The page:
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�Public sector banks could�ve been more circumspect in lending during 2002-2012�

By STAFF REPORTER

GUWAHATI, Nov 15 - Economist and former Indian High Commissioner to the UK, Dr Jaimini Bhagwati, today said that public sector banks could have been more circumspect in their medium to long maturity lending between 2002 and 2012 when credit expansion was high and the volumes of funds allocated to infrastructure projects and large capital expenditure projects boomed.

Dr Bhagwati, who was delivering the Second Banikanta Kakati Memorial Lecture on �Stresses in India�s Financial Sector & on the Trade Front� organised by the Krishna Kanta Handiqui State Open University (KKHSOU) at NEDFi House, said, however, that given the encouragement from its majority shareholder, namely the Central government, public sector banks were at the forefront of risky lending, particularly for public-private partnership (PPP) projects.

�India�s financial sector is dominated by the banking sub-sector. That is, for the financing needs of longer gestation projects, it is banks which provide the bulk of the funding, not corporate-municipal bond markets or the pension and insurance sectors. Among banks it is the public sector banks which have been in the lead to provide funding for infrastructure, power and steel production projects. Indian private sector banks have limited their exposure to shorter-term working capital and consumer loans, usually no longer than five years in maturity except for housing in urban areas with property as collateral,� he observed.

Dr Bhagwati, who is currently the RBI Chair Professor at the Indian Council for Research in International Economic Relations, said that the proportions of stressed assets and non-performing loans (NPLs) on the balance sheets of public sector banks were higher than those on the books of private banks. These high volumes of impaired assets on the public sector banks� balance sheets had sharply reduced their ability to provide fresh lending, he added.

Referring to the setting up of the Asset Reconstruction Companies under the Securitisation and Reconstruction of Financial Assets and Enforcement of Security Interest Legislation (SARFAESI Act), which was approved by Parliament in 2002, Dr Bhagwati said that in the last 16 years, ARCs had grown in number and size but the capital at their disposal was dwarfed by the size of NPLs on bank balance sheets.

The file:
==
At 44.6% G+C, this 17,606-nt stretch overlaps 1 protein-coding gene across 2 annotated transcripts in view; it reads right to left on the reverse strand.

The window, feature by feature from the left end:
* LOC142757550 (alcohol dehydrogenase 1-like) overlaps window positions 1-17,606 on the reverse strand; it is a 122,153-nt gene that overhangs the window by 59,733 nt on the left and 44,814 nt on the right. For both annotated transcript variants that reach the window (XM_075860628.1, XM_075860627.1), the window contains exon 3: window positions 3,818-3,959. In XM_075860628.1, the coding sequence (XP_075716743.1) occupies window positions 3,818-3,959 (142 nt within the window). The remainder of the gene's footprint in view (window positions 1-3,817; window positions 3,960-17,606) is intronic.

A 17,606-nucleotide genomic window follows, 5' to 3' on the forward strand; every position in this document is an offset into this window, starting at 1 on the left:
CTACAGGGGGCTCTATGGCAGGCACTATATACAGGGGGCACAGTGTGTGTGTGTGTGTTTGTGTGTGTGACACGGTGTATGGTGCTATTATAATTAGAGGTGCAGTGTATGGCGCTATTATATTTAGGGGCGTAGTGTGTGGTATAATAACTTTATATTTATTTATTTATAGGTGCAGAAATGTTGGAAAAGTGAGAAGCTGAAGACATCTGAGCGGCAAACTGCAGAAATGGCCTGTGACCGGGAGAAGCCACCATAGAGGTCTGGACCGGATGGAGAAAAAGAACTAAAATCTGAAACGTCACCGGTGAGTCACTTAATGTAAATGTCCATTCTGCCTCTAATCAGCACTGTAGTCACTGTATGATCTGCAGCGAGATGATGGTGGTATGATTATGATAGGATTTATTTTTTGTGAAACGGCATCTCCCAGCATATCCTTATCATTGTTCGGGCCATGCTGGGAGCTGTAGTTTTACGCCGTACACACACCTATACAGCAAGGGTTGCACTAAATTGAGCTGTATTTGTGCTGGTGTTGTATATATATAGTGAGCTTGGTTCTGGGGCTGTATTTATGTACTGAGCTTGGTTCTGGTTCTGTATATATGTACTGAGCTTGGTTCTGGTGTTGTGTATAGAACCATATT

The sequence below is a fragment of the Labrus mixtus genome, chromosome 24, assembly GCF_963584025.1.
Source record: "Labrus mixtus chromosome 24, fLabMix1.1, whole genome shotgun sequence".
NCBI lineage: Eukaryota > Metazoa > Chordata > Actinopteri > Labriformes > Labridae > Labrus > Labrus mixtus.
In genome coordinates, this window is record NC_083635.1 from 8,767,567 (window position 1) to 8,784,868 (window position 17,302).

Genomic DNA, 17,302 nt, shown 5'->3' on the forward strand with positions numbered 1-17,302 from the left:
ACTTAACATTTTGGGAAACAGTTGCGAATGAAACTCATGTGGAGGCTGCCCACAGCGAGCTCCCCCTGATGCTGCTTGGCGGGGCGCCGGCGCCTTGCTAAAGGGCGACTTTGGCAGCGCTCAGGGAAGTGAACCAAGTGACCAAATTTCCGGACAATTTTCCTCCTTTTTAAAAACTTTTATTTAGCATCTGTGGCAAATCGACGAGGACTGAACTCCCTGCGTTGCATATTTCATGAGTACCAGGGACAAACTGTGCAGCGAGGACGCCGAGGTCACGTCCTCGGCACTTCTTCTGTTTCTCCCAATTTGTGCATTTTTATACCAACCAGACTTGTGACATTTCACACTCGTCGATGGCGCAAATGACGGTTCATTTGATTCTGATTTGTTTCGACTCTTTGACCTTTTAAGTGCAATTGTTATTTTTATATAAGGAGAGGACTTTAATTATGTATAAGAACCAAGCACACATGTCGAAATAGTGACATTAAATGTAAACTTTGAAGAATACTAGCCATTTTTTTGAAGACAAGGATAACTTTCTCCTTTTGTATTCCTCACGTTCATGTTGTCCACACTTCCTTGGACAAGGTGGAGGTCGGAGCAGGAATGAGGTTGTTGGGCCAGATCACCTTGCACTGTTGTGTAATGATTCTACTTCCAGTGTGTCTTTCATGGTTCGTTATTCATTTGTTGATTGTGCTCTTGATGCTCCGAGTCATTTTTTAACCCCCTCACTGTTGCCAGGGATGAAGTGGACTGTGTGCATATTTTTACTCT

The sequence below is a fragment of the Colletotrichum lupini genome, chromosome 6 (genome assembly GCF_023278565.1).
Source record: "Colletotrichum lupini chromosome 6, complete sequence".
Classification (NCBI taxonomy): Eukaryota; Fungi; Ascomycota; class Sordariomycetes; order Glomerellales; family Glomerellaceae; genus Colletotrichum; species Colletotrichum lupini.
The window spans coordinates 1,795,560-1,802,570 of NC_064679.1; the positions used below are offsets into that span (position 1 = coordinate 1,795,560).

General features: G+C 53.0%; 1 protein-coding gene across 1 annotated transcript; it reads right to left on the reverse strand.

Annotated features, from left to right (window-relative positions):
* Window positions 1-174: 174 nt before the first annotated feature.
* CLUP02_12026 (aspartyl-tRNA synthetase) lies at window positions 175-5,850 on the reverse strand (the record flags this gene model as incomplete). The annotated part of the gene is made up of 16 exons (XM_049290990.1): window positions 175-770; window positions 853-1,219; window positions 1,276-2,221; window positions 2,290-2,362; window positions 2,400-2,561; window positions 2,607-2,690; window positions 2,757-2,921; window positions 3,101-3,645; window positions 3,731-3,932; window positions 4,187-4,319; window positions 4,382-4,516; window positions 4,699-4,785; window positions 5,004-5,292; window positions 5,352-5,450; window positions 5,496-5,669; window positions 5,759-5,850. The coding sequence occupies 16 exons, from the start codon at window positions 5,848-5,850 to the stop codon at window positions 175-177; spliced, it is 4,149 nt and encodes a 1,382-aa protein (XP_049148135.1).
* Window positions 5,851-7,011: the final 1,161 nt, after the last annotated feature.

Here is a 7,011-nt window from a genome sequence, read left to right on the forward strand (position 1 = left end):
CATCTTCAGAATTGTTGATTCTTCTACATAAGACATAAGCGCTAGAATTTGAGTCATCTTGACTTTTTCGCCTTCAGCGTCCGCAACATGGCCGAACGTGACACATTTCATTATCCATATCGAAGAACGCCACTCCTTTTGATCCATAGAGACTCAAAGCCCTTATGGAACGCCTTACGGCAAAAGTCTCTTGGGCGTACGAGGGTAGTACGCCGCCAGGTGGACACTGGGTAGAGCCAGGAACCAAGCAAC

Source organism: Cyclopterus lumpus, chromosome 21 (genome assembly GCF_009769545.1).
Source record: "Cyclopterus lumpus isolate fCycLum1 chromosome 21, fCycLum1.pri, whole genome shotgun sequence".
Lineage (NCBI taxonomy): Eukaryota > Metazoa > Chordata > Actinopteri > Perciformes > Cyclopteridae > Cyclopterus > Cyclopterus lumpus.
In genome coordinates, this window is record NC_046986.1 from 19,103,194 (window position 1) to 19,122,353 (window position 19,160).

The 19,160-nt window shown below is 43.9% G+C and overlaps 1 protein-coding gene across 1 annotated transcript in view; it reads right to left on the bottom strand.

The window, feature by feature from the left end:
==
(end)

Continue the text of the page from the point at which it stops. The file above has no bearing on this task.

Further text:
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�Public sector banks could�ve been more circumspect in lending during 2002-2012�

GUWAHATI, Nov 15 - Economist and former Indian High Commissioner to the UK, Dr Jaimini Bhagwati, today said that public sector banks could have been more circumspect in their medium to long maturity lending between 2002 and 2012 when credit expansion was high and the volumes of funds allocated to infrastructure projects and large capital expenditure projects boomed.

Dr Bhagwati, who was delivering the Second Banikanta Kakati Memorial Lecture on �Stresses in India�s Financial Sector & on the Trade Front� organised by the Krishna Kanta Handiqui State Open University (KKHSOU) at NEDFi House, said, however, that given the encouragement from its majority shareholder, namely the Central government, public sector banks were at the forefront of risky lending, particularly for public-private partnership (PPP) projects.

�India�s financial sector is dominated by the banking sub-sector. That is, for the financing needs of longer gestation projects, it is banks which provide the bulk of the funding, not corporate-municipal bond markets or the pension and insurance sectors. Among banks it is the public sector banks which have been in the lead to provide funding for infrastructure, power and steel production projects. Indian private sector banks have limited their exposure to shorter-term working capital and consumer loans, usually no longer than five years in maturity except for housing in urban areas with property as collateral,� he observed.

Dr Bhagwati, who is currently the RBI Chair Professor at the Indian Council for Research in International Economic Relations, said that the proportions of stressed assets and non-performing loans (NPLs) on the balance sheets of public sector banks were higher than those on the books of private banks. These high volumes of impaired assets on the public sector banks� balance sheets had sharply reduced their ability to provide fresh lending, he added.

Referring to the setting up of the Asset Reconstruction Companies under the Securitisation and Reconstruction of Financial Assets and Enforcement of Security Interest Legislation (SARFAESI Act), which was approved by Parliament in 2002, Dr Bhagwati said that in the last 16 years, ARCs had grown in number and size but the capital at their disposal was dwarfed by the size of NPLs on bank balance sheets.

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